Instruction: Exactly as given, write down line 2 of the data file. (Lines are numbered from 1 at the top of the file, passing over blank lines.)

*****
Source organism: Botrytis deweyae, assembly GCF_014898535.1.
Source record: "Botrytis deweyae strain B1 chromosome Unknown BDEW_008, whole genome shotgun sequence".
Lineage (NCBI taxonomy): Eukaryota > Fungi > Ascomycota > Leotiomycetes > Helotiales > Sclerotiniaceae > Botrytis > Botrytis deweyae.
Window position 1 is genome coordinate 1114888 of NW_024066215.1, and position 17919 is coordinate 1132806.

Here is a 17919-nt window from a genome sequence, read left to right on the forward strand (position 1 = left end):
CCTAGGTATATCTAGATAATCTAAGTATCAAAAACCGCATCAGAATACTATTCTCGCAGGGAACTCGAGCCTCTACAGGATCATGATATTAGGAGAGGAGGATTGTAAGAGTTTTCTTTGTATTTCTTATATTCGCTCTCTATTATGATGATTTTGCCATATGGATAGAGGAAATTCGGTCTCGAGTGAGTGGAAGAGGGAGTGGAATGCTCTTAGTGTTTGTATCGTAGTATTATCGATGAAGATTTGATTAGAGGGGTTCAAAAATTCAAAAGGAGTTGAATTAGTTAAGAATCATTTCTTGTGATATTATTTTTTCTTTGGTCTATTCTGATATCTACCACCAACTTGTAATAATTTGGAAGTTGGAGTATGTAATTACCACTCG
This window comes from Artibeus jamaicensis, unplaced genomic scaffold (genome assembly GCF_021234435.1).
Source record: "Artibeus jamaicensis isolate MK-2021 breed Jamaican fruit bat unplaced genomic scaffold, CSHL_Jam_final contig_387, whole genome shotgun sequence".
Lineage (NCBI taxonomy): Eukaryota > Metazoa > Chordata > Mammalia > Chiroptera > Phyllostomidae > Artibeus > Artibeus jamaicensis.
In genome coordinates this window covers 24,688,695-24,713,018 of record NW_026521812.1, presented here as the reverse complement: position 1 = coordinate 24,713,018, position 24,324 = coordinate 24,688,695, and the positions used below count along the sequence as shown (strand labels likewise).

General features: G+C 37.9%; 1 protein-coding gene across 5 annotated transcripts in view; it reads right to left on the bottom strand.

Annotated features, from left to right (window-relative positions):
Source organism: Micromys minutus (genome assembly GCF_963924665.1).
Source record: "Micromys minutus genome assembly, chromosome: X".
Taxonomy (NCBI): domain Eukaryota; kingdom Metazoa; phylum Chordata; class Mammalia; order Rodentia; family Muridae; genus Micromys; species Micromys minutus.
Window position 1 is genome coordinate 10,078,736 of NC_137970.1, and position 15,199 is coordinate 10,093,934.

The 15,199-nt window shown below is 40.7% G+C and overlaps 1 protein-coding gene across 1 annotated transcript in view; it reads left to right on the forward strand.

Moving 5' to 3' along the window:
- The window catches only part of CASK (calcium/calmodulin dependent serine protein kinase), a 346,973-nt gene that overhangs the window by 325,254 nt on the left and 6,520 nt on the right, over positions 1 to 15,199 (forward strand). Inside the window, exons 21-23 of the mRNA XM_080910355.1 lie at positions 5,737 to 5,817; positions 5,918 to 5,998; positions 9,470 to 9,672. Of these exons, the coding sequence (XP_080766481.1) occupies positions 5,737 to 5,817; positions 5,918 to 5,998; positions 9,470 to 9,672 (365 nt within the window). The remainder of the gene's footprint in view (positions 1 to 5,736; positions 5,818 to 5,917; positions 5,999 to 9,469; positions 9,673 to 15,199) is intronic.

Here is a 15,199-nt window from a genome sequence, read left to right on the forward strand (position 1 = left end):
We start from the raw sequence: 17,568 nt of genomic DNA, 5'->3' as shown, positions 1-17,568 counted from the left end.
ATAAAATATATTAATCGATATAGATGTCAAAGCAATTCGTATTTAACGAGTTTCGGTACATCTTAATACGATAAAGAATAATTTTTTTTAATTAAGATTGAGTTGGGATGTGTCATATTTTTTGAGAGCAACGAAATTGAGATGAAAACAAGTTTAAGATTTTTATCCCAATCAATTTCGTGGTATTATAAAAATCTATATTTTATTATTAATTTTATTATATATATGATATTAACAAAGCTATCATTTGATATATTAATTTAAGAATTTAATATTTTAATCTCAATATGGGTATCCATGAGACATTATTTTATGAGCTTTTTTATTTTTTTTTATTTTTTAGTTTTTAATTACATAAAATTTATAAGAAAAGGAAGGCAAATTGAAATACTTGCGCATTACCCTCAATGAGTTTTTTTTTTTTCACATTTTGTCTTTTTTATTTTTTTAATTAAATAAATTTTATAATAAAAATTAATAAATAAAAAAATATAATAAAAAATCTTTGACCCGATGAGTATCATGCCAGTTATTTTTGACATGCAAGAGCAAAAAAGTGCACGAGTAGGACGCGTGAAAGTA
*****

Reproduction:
Source record: "Botrytis deweyae strain B1 chromosome Unknown BDEW_008, whole genome shotgun sequence".